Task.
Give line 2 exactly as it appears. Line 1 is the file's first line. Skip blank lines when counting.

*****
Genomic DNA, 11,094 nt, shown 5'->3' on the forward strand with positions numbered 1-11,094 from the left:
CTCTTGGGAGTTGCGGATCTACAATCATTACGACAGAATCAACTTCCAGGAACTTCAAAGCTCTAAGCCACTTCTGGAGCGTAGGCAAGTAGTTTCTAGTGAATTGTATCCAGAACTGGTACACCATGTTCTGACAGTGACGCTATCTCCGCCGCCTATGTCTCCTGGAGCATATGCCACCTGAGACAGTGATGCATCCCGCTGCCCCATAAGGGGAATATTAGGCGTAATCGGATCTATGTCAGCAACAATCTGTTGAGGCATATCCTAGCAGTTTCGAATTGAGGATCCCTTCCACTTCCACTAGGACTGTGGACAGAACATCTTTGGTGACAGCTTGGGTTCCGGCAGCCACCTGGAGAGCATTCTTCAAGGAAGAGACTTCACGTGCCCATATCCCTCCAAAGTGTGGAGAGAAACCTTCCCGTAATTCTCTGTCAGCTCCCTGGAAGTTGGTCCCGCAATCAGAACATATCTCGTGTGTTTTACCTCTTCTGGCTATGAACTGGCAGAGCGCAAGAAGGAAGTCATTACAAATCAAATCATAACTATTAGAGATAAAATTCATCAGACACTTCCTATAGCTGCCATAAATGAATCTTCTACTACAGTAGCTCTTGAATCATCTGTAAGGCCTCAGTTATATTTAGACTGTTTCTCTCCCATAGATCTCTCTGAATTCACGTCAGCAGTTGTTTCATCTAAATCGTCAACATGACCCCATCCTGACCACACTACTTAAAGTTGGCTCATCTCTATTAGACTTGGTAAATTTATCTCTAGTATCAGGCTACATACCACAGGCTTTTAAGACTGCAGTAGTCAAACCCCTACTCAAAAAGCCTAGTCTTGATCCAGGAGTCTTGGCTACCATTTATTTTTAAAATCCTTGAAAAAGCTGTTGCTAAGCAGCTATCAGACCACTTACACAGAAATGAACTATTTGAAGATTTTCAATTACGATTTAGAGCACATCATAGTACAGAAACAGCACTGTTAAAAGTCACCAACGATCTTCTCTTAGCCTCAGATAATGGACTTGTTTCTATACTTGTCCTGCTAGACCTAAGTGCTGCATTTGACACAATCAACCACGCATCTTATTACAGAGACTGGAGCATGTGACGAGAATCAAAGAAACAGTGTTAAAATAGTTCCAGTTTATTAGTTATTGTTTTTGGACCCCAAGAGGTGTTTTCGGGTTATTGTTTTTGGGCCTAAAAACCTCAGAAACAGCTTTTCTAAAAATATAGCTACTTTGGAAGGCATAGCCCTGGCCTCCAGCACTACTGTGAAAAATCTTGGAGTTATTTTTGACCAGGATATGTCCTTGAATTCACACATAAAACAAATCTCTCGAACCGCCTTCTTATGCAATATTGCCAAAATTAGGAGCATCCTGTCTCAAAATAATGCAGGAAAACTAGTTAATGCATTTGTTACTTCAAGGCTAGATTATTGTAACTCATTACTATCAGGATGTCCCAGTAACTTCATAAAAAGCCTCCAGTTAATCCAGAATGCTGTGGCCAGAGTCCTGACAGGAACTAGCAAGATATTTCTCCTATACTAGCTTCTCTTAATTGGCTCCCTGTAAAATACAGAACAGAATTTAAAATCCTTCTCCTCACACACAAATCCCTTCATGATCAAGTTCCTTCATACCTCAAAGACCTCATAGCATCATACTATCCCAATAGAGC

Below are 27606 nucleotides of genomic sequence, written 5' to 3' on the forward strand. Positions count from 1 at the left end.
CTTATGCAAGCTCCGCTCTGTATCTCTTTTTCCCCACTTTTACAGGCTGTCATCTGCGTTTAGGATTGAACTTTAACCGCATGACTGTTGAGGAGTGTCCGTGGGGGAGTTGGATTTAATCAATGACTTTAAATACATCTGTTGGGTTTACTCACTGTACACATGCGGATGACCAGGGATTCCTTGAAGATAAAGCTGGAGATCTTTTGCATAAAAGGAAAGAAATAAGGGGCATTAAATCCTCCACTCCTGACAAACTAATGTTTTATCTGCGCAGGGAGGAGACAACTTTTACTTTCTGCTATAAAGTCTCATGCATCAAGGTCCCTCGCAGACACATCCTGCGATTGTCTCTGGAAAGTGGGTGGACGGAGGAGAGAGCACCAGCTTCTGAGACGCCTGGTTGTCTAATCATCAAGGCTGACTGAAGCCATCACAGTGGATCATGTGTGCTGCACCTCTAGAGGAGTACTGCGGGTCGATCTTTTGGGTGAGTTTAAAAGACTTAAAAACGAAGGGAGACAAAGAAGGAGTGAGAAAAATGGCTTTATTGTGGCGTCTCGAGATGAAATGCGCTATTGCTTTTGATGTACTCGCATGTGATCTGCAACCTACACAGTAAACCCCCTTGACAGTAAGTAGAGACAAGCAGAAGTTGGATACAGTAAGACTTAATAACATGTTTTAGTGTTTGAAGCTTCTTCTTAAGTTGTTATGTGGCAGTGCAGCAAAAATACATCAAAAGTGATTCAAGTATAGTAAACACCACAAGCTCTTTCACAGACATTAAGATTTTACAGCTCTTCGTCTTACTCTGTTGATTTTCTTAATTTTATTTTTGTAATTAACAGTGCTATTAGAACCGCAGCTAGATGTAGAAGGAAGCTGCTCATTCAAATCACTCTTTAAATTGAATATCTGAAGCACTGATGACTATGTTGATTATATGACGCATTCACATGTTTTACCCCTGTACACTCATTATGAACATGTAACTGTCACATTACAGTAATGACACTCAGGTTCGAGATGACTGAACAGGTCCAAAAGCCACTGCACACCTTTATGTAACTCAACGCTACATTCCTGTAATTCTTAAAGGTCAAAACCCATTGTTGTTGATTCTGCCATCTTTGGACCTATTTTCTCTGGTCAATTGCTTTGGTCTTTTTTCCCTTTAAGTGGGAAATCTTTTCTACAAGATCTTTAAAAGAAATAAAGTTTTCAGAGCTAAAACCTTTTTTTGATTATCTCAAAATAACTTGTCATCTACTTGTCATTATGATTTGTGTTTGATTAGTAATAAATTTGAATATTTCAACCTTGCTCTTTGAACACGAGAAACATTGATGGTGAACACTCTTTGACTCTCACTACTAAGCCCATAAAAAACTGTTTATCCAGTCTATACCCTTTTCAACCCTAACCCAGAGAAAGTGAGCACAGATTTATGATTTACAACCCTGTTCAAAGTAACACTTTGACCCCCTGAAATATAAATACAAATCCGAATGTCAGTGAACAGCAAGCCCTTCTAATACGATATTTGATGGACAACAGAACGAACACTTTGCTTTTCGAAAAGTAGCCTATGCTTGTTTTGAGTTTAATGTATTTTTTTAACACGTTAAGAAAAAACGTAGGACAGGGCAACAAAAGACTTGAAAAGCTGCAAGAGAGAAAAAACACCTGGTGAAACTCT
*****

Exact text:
CTCTTGGGAGTTGCGGATCTACAATCATTACGACAGAATCAACTTCCAGGAACTTCAAAGCTCTAAGCCACTTCTGGAGCGTAGGCAAGTAGTTTCTAGTGAATTGTATCCAGAACTGGTACACCATGTTCTGACAGTGACGCTATCTCCGCCGCCTATGTCTCCTGGAGCATATGCCACCTGAGACAGTGATGCATCCCGCTGCCCCATAAGGGGAATATTAGGCGTAATCGGATCTATGTCAGCAACAATCTGTTGAGGCATATCCTAGCAGTTTCGAATTGAGGATCCCTTCCACTTCCACTAGGACTGTGGACAGAACATCTTTGGTGACAGCTTGGGTTCCGGCAGCCACCTGGAGAGCATTCTTCAAGGAAGAGACTTCACGTGCCCATATCCCTCCAAAGTGTGGAGAGAAACCTTCCCGTAATTCTCTGTCAGCTCCCTGGAAGTTGGTCCCGCAATCAGAACATATCTCGTGTGTTTTACCTCTTCTGGCTATGAACTGGCAGAGCGCAAGAAGGAAGTCATTACAAATCAAATCATAACTATTAGAGATAAAATTCATCAGACACTTCCTATAGCTGCCATAAATGAATCTTCTACTACAGTAGCTCTTGAATCATCTGTAAGGCCTCAGTTATATTTAGACTGTTTCTCTCCCATAGATCTCTCTGAATTCACGTCAGCAGTTGTTTCATCTAAATCGTCAACATGACCCCATCCTGACCACACTACTTAAAGTTGGCTCATCTCTATTAGACTTGGTAAATTTATCTCTAGTATCAGGCTACATACCACAGGCTTTTAAGACTGCAGTAGTCAAACCCCTACTCAAAAAGCCTAGTCTTGATCCAGGAGTCTTGGCTACCATTTATTTTTAAAATCCTTGAAAAAGCTGTTGCTAAGCAGCTATCAGACCACTTACACAGAAATGAACTATTTGAAGATTTTCAATTACGATTTAGAGCACATCATAGTACAGAAACAGCACTGTTAAAAGTCACCAACGATCTTCTCTTAGCCTCAGATAATGGACTTGTTTCTATACTTGTCCTGCTAGACCTAAGTGCTGCATTTGACACAATCAACCACGCATCTTATTACAGAGACTGGAGCATGTGACGAGAATCAAAGAAACAGTGTTAAAATAGTTCCAGTTTATTAGTTATTGTTTTTGGACCCCAAGAGGTGTTTTCGGGTTATTGTTTTTGGGCCTAAAAACCTCAGAAACAGCTTTTCTAAAAATATAGCTACTTTGGAAGGCATAGCCCTGGCCTCCAGCACTACTGTGAAAAATCTTGGAGTTATTTTTGACCAGGATATGTCCTTGAATTCACACATAAAACAAATCTCTCGAACCGCCTTCTTATGCAATATTGCCAAAATTAGGAGCATCCTGTCTCAAAATAATGCAGGAAAACTAGTTAATGCATTTGTTACTTCAAGGCTAGATTATTGTAACTCATTACTATCAGGATGTCCCAGTAACTTCATAAAAAGCCTCCAGTTAATCCAGAATGCTGTGGCCAGAGTCCTGACAGGAACTAGCAAGATATTTCTCCTATACTAGCTTCTCTTAATTGGCTCCCTGTAAAATACAGAACAGAATTTAAAATCCTTCTCCTCACACACAAATCCCTTCATGATCAAGTTCCTTCATACCTCAAAGACCTCATAGCATCATACTATCCCAATAGAGC